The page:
When it debuted in 2008, we were intrigued — a guy with Bimmer and Aston Martin credentials building his very own hybrid. Now it's 2010, and the very first factory-built Fisker Karma Plug-in Hybrid ($80,000) is rolling off the line. It still makes it from 0-62 in 5.9 seconds and hits a top speed of 125 mph thanks to its 403hp powerplant, while offering fuel economy of 100 mpg and looks worthy of a luxury car design legend.
The Lotus Evora gave us a hint of where the company's design language was headed, but we still weren't quite prepared for the sleek, angular lines of the Lotus Elite ($180,000). Powered by a front/mid-engine 5-Liter V8 sourced from the Lexus IS F and hooked to an automatic tranny with optional use of hybrid technology with KERS, the Elite boasts 611hp, a 0-100 km/h time of roughly 3.6 seconds, and a top speed of 195 mph, this retractable hardtop 2+2 is primed to vault Lotus into the supercar market in a big — and stylish — manner.
Based on the company's standard Evora, the new Lotus Evora S ($TBA) ups the ante with a mid-mounted, 345 hp 3.5L Toyota-sourced V6, a zero to 60 time of just 4.8 seconds, a top speed of 172 mph, a sport button that gives the driver more control over the throttle response, a higher rev limiter, modifies the stability control settings, and activates an exhaust bypass valve, 18-inch front and 19-inch rear wheels, Eibach springs, Blistein dampers, a forged aluminum double-wishbone suspension, and an Alpine-branded media system with a 7-inch touchscreen, Bluetooth, iPod connectivity, and video playback. Notably missing is a price, which is probably somewhere between "a lot" and "more than a lot."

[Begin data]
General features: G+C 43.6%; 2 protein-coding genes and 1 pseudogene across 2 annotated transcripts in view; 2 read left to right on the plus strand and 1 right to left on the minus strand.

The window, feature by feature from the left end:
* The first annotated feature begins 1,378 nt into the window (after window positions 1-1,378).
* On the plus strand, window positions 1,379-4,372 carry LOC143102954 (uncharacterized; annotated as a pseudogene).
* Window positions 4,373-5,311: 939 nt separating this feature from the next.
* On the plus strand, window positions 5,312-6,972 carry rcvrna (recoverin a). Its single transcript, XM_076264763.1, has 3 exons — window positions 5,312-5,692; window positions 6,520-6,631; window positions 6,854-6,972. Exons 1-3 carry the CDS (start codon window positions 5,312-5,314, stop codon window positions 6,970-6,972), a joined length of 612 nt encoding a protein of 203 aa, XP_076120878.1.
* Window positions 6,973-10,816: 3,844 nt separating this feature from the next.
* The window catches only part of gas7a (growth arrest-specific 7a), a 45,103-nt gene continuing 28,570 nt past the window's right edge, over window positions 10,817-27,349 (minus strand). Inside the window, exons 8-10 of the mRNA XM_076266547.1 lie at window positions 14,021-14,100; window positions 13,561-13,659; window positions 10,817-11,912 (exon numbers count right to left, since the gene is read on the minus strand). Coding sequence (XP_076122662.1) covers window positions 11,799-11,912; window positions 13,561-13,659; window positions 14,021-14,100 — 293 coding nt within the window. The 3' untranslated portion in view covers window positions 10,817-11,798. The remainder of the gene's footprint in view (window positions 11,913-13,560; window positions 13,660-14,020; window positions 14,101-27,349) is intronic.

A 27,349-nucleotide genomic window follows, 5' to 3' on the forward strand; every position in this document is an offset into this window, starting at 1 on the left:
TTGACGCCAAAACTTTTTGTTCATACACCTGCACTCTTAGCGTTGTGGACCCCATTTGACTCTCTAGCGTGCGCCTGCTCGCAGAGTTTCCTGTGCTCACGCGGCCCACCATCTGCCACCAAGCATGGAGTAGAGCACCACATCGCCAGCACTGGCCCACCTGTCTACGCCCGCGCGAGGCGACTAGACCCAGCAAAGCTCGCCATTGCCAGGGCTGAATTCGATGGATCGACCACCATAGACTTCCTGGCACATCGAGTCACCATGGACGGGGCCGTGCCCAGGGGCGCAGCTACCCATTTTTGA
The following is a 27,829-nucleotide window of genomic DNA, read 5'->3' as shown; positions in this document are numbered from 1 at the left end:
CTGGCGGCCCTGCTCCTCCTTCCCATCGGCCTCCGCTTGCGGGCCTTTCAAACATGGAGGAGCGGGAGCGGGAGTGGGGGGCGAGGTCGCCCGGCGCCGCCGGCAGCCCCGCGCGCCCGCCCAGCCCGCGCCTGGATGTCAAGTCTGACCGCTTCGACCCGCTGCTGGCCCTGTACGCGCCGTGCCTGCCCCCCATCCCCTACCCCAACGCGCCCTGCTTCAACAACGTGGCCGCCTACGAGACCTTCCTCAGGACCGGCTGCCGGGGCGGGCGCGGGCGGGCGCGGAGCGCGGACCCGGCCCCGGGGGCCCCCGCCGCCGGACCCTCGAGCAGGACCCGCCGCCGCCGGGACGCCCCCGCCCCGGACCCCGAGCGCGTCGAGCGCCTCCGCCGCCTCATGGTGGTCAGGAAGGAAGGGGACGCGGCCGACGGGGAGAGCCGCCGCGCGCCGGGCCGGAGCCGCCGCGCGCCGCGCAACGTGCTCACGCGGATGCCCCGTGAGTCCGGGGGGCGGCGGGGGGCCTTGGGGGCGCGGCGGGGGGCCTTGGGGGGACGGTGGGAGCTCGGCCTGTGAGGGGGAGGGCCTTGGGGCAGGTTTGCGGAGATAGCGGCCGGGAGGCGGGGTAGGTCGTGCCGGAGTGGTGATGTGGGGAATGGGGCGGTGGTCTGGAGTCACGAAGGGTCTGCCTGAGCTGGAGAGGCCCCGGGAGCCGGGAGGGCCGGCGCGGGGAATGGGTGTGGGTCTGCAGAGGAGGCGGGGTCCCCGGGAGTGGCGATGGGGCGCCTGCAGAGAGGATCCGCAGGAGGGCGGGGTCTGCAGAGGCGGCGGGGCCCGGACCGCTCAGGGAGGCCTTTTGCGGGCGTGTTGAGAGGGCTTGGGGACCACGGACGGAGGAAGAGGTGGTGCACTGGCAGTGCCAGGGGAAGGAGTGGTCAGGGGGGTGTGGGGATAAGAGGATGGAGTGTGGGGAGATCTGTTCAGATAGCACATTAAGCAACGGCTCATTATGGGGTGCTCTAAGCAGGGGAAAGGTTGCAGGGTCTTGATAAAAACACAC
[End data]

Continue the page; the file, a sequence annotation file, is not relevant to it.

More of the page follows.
Can't afford your own F1 team? Perhaps you can afford the Lotus Exos Type 125 ($1 million). Powered by a 650 HP Cosworth V8 and weighing in at just 1,433 lbs., the buyers of this racing car will be enrolled in the "Exos Club," which offers extensive drivers training, mental and physical preparation, and then a five-race series across Europe in 2011 for all 25 owners. Some say it's a way to get around the F1 testing ban, but we say it sounds like a helluva way to blow those extra lottery winnings.
You didn't really think the world was going to let GM bring back the Camaro without creating a Firebird-like counterpart, did you? The Firebreather ($60,000) is as close as you're going to come to a 2011 Firebird, with a modified body that goes as far as you can into F-bird territory without running into GM design patents, a supercharged, 6.2L V8 good for 599 rear-wheel horses, a custom interior, and custom 20-inch wheels.